Let The Good Times Roll: Our Expert Weighs In On The Market
We’re smack dab in the middle of earnings season. And what a season it’s been.
Earlier this week, we got a slew of reports from the tech sector. The usual suspects (Apple, Amazon, Microsoft, etc.) released impressive results that kept the January mega-surge charging higher. But as the week passed, worries about the coronavirus seemed to weigh.
Meanwhile, today as I write this, the energy sector fell out of bed again. What was 2019’s worst-performing group is combining with global growth worries (and coronavirus concerns) to send U.S. markets tumbling. Spearheaded by troubling news of a glut in production from the likes of Chevron and Exxon, the Dow is down roughly 2%. (The suspension of air travel from major airlines and a declaration from the U.S. government of the coronavirus as a public health emergency are not helping, either.)
(Related: Here’s Why The Coronavirus Story Matters)
Here’s where I’m at with all this…
I’m absolutely thrilled to see some of my tech holdings soaring to new all-time highs this week. And, like everyone else, I’m wondering how much longer the bull market can go — and what’s in store for 2020. Also, the contrarian in me can’t shake this feeling that it may be time to wade into the energy sector.
To help scratch the itch, I decided to turn to one of our in-house experts: Nathan Slaughter.
We last talked to Nathan in November after the Federal Reserve cut rates. And now seems like a good time to get his thoughts once again…
Some of our readers may not know this, but you call the great state of Louisiana home. What’s it like there?
Nathan: Louisiana is a welcoming state with warm friendly people. Known as the “Sportsman’s Paradise”, we love hunting and fishing and the outdoors in general. Of course, Cajun cuisine is a big part of life down here and we gather anytime for crawfish boils, food and music festivals, or just to cook up a big pot of gumbo or jambalaya.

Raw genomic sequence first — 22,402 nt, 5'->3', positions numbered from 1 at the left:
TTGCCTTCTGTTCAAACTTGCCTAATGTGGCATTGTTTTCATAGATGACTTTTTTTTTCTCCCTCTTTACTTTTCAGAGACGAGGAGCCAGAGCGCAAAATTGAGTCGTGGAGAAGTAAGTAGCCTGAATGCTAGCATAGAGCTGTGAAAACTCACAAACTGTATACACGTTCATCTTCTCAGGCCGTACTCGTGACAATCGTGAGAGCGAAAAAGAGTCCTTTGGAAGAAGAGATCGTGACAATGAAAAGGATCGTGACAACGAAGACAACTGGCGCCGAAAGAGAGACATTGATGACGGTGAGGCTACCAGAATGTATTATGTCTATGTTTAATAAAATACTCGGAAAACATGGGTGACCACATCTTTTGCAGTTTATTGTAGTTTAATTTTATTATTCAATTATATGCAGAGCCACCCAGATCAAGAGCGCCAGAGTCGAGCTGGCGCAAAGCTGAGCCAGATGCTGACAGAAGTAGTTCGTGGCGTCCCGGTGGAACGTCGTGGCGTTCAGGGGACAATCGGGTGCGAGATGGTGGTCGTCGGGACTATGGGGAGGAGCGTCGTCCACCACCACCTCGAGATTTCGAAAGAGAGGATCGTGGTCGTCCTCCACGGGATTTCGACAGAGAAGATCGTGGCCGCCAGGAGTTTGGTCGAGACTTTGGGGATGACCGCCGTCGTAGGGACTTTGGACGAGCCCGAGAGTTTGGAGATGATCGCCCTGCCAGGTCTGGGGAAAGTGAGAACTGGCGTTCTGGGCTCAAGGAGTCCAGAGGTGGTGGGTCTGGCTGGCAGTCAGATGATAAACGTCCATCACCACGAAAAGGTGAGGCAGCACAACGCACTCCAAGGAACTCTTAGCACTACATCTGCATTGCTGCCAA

The epicenter of Louisiana culture is LSU football. There’s nothing like Tiger Stadium on a Saturday night. We’re all still reveling in a perfect 15-0 season and another National Championship. Y’all should come visit – it’s Mardi Gras season. (Laissez les bon temps roulles!)
Where do you see the market going this year? Any potential roadblocks to this rally?
The market is usually tugged in different directions by various cross-currents. That’s even more apparent than usual this week.
On one hand, we’ve got fairly strong macro data… reasonable earnings growth, a full labor market, low interest rates, upbeat consumer sentiment. S&P companies are also flush with cash to support continued dividend growth and share buybacks. And we’re still feeling some of the stimulative impact of corporate tax reform vis-à-vis M&A activity and investment in new expansions and projects.
On the other hand, valuations are stretched in many sectors, and geopolitical wild cards (Iran, trade wars, etc.) could be dealt at any time. After last year’s powerful advance, traders could be looking for any excuse to take some gains off the table – and the Coronavirus may well end up giving it to them.
I’m not in the business of making big market timing calls. Hopefully, we can continue to grind ahead. If not, I look for companies that can prosper even when the economic weather cools.
Give me your take on the energy patch right now. It seems the activity in places like West Texas is higher than ever… But I’m always seeing headlines about a slowdown or bankruptcy fears among the smaller players. Any thoughts?